Lab-made ‘mild virus’ mimics coronavirus, can aid drug, vaccine discovery

Scientists have genetically modified a “mild virus” which generates antibodies in humans just like the novel coronavirus, but without causing severe disease, an advance which they say will enable more labs across the world to safely test drugs and vaccine candidates against COVID-19. The researchers from the Washington University School of Medicine in St Louis in the US engineered the mildly infecting vesicular stomatitis virus (VSV) which virologists widely use in experiments by swapping one of its genes for one from the novel coronavirus SARS-CoV-2.

According to the study, published in the journal Cell Host & Microbe, the resulting hybrid virus infects cells, and is recognised by antibodies in humans just like SARS-CoV-2, but can be handled under ordinary laboratory safety conditions.

Since the novel coronavirus spreads easily via aerosols, and is potentially deadly, the scientists said it is studied only under high-level biosafety conditions. They said scientists handling the infectious virus must wear full-body biohazard suits with pressurised respirators, and work inside laboratories with multiple containment levels and specialised ventilation systems. While necessary to protect laboratory workers, the study note that these safety precautions slow down efforts to find drugs and vaccines for COVID-19 since many scientists lack access to the required biosafety facilities.

“I’ve never had this many requests for a scientific material in such a short period of time,” said study co-senior author Sean Whelan from the Washington University School of Medicine.

“We’ve distributed the virus to researchers in Argentina, Brazil, Mexico, Canada and, of course, all over the US,” Whelan said.

In order to create a model of SARS-CoV-2 that would be safer to handle, the scientists said they started with VSV, which they added is “fairly innocuous and easy to manipulate genetically.” VSV, according to the researchers, is a workhorse of virology labs, and primarily a virus of cattle, horses and pigs.

They said it occasionally infects people, causing a mild flu-like illness that lasts three to five days.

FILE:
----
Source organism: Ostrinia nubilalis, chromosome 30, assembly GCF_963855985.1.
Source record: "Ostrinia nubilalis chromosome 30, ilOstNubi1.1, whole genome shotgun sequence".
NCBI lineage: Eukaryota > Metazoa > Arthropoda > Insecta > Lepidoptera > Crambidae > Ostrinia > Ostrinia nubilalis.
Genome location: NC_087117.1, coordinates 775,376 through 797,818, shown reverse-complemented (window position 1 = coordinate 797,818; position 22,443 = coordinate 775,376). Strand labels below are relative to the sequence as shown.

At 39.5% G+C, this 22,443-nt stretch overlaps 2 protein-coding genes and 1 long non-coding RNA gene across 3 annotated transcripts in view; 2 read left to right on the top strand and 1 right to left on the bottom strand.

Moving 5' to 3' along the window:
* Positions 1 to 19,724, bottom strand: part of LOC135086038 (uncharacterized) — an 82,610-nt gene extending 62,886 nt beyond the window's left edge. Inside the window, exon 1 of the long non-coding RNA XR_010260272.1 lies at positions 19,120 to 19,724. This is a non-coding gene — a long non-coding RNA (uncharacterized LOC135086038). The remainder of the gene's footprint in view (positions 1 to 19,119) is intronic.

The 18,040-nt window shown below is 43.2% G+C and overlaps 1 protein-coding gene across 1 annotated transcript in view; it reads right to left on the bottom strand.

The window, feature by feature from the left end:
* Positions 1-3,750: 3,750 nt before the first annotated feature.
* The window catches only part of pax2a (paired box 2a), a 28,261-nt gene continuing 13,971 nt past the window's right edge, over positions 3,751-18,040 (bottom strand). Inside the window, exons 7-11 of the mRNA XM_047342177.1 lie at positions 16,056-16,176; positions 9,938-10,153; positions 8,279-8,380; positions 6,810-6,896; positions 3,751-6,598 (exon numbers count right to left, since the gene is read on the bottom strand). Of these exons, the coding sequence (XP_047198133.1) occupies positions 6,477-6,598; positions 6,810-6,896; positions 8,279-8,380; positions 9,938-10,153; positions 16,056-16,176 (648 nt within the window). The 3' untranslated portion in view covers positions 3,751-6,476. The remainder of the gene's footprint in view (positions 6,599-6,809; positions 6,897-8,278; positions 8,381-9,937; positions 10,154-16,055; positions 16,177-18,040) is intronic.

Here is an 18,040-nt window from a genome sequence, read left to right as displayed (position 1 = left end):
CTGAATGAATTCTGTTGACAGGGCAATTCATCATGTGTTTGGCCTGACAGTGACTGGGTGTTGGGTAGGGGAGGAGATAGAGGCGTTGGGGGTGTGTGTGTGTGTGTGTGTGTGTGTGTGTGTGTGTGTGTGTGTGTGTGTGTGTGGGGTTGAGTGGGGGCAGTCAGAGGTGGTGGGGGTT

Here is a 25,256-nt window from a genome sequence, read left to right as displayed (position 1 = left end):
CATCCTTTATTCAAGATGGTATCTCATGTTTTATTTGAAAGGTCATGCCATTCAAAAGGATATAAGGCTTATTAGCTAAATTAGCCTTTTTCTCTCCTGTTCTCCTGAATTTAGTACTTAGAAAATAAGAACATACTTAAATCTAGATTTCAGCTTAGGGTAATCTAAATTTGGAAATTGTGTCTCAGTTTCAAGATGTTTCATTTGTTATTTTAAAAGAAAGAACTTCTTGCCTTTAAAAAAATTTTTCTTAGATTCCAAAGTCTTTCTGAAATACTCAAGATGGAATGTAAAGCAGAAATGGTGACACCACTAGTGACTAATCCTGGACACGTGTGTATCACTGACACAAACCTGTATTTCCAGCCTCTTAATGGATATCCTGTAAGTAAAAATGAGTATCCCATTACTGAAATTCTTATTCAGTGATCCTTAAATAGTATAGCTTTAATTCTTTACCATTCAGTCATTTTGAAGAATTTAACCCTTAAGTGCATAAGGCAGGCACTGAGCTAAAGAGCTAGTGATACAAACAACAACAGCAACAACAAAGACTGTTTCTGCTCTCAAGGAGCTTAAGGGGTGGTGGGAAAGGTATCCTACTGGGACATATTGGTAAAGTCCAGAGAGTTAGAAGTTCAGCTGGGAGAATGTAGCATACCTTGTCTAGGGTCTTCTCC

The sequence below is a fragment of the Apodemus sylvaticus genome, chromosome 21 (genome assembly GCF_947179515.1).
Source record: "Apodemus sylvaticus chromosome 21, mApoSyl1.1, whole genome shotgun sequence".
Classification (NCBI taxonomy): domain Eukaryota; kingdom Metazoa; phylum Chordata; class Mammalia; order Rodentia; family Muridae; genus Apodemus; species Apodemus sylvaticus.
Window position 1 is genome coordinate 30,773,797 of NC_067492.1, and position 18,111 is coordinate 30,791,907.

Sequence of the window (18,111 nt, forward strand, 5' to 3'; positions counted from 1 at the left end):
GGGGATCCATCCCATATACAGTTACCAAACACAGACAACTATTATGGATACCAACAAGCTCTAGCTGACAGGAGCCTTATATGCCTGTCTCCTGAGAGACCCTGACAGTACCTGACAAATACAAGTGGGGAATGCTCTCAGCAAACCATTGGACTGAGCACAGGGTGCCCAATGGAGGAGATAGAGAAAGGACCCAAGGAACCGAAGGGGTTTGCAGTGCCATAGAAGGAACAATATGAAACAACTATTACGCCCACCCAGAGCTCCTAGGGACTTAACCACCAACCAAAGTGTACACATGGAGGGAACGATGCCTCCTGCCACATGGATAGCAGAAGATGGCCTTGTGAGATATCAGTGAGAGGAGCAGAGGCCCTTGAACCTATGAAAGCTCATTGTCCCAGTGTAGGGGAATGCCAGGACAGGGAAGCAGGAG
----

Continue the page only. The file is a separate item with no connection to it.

The researchers removed the VSV’s gene for its surface-protein, which it uses to latch onto and infect cells, and replaced it with the one from SARS-CoV-2, known as the spike (S) protein. They said this switch created a new virus, dubbed VSV-SARS-CoV-2, that targets cells like the novel coronavirus, but lacks the other genes needed to cause severe disease. The scientists then used serum from COVID-19 survivors and purified their antibodies, and showed that the hybrid virus was recognised by these antibodies very much like a real SARS-CoV-2 virus that came from a COVID-19 patient. The study found that antibodies which prevented the hybrid virus from infecting cells also blocked the real SARS-CoV-2 virus from doing so.

It said the patient serum proteins that failed to stop the hybrid virus also failed to deter the real SARS-CoV-2. The scientists also found that a decoy molecule was equally effective at misdirecting both viruses and in preventing them from infecting cells.

“Humans certainly develop antibodies against other SARS-CoV-2 proteins, but it’s the antibodies against spike that seem to be most important for protection,” Whelan said. “So as long as a virus has the spike protein, it looks to the human immune system like SARS-CoV-2, for all intents and purposes,” he added.

According to the researchers, the hybrid virus can help scientists across the world evaluate a range of antibody-based preventives and treatments for COVID-19. They said the new virus could be used to assess whether an experimental vaccine elicits neutralising antibodies, and to measure whether a COVID-19 survivor carries enough neutralising antibodies to donate plasma to COVID-19 patients. According to the study, the hybrid virus may also help identify antibodies with the potential to be developed into antiviral drugs.

“One of the problems in evaluating neutralizing antibodies is that a lot of these tests require a BSL-3 facility, and most clinical labs and companies don’t have BSL-3 facilities,” said Michael Diamond, who is also a professor of pathology and immunology at the Washington University School of Medicine. “With this surrogate virus, you can take serum, plasma or antibodies and do high-throughput analyses at BSL-2 levels, which every lab has, without a risk of getting infected. And we know that it correlates almost perfectly with the data we get from bona fide infectious SARS-CoV-2,” Diamond said.

Since the hybrid virus looks like SARS-CoV-2 to the immune system but does not cause severe disease, it is a potential vaccine candidate, he said, adding that the scientists are currently conducting animal studies to evaluate this possibility.

(This story has been published from a wire agency feed without modifications to the text. Only the headline has been changed.)

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